applies it point by point to the context, even though the
required contextual link to ‘resultant’ force comes rather late.

Examiner Tip

Learn the laws you need to apply carefully. While

the statement itself may not get marks, writing
the relevant law as part of your answer can help to
apply it in context.
Physics 6PH01


Question 20(b)
About a fifth of the candidates got the full 6 marks and this was again the modal mark. Over half
gained at least half marks. Candidates generally knew that a gradient was required, but they did not
always draw the tangent at the correct place and could therefore not get a value within the required
range. Some candidates just used values of distance and time from the graph, finding an average
speed. There were some very small triangles used and some tried to use the area under the graph.
Several drew multiple tangents but did not make it clear which was being used.
In drawing their own graph, candidates usually realised that there was a maximum speed and often
that it then fell to zero, although not always, but frequently didn’t place the maximum speed at
the correct time, either from the original graph or from where they placed their tangent. Some
candidates marked the maximum speed correctly on their graph and occasionally a candidate would
find the speed at several times to get a more precise shape, although candidates were not expected
to derive the shape fully.
Physics 6PH01


Examiner Comments

This candidate has drawn two tangents. They appear to have used the
first, but forgotten to find the difference in time for the denominator.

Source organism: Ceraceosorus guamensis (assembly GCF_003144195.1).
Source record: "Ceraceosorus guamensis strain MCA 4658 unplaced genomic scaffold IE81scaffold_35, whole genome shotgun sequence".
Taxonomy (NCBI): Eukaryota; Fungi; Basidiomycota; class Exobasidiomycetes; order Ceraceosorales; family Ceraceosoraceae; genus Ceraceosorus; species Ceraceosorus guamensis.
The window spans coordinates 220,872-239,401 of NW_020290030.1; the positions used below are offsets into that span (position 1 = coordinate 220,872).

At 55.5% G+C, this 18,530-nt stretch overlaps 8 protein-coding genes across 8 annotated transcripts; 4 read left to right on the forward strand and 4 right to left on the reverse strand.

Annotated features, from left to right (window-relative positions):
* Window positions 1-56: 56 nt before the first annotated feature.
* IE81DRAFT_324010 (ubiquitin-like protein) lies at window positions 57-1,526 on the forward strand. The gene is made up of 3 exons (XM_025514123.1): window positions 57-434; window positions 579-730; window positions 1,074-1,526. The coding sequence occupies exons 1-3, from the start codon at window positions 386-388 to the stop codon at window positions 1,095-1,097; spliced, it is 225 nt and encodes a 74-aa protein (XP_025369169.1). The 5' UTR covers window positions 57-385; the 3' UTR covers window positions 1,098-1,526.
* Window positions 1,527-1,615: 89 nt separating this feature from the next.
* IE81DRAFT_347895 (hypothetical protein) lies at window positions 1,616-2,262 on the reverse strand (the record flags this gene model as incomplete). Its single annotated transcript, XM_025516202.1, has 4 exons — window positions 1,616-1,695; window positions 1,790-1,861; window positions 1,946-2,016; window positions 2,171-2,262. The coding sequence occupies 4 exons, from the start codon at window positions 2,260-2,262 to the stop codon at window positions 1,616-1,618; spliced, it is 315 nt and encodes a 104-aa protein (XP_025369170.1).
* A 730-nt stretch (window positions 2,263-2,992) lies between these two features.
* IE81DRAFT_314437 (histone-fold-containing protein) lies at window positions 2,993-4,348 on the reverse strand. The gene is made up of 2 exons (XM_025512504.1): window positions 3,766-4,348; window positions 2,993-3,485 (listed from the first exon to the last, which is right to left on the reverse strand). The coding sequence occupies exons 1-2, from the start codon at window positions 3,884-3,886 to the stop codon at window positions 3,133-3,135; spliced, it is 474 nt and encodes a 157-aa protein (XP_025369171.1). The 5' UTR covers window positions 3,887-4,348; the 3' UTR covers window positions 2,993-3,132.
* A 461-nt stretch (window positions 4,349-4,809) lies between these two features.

A triangle would have made this clearer. The graph in part (ii)
follows the required general pattern at the correct times, except it
obstinately levels off above zero at about 3.00 s.

Examiner Tip

Draw large triangles from tangents when

calculating gradients.
Physics 6PH01

Physics 6PH01


Examiner Comments

The tangent is large and the gradient clearly set out in the
answer as the change in distance divided by the change in
time. A suitable scale has been added to the speed axis in the
second graph and the relevant time and speed have been clearly

Examiner Tip

Be sure you know which gradients and areas to use

with graphs of motion.
Physics 6PH01


Grade boundaries
Grade Max. Mark A B C D E N
Raw boundary mark 80 60 53 46 40 34 28
Further copies of this publication are available from
Edexcel Publications, Adamsway, Mansfield, Notts, NG18 4FN

Telephone 01623 467467

Fax 01623 450481
Email publications@linneydirect.com
Order Code US024539 June 2010

For more information on Edexcel qualifications, please visit


Edexcel Limited. Registered in England and Wales no.4496750

Registered Office: One90 High Holborn, London, WC1V 7BH